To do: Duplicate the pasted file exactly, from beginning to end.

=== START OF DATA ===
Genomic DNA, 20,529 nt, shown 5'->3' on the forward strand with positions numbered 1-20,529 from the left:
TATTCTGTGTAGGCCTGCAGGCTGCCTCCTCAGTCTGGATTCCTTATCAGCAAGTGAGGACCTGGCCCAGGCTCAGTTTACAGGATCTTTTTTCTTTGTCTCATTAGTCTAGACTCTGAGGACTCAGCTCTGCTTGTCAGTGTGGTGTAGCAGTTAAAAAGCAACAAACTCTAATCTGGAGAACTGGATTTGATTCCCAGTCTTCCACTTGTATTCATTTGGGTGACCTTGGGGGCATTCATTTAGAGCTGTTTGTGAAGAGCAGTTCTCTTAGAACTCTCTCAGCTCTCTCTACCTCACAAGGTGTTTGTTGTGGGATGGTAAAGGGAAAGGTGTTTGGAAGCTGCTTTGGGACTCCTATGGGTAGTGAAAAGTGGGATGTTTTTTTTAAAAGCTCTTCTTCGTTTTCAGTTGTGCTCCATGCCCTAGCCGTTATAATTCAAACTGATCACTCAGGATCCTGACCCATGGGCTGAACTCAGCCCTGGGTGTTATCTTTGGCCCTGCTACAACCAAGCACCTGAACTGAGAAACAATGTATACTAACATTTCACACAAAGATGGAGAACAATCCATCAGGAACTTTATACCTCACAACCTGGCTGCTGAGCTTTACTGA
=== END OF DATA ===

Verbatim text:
Genomic DNA, 20,529 nt, shown 5'->3' on the forward strand with positions numbered 1-20,529 from the left:
TATTCTGTGTAGGCCTGCAGGCTGCCTCCTCAGTCTGGATTCCTTATCAGCAAGTGAGGACCTGGCCCAGGCTCAGTTTACAGGATCTTTTTTCTTTGTCTCATTAGTCTAGACTCTGAGGACTCAGCTCTGCTTGTCAGTGTGGTGTAGCAGTTAAAAAGCAACAAACTCTAATCTGGAGAACTGGATTTGATTCCCAGTCTTCCACTTGTATTCATTTGGGTGACCTTGGGGGCATTCATTTAGAGCTGTTTGTGAAGAGCAGTTCTCTTAGAACTCTCTCAGCTCTCTCTACCTCACAAGGTGTTTGTTGTGGGATGGTAAAGGGAAAGGTGTTTGGAAGCTGCTTTGGGACTCCTATGGGTAGTGAAAAGTGGGATGTTTTTTTTAAAAGCTCTTCTTCGTTTTCAGTTGTGCTCCATGCCCTAGCCGTTATAATTCAAACTGATCACTCAGGATCCTGACCCATGGGCTGAACTCAGCCCTGGGTGTTATCTTTGGCCCTGCTACAACCAAGCACCTGAACTGAGAAACAATGTATACTAACATTTCACACAAAGATGGAGAACAATCCATCAGGAACTTTATACCTCACAACCTGGCTGCTGAGCTTTACTGA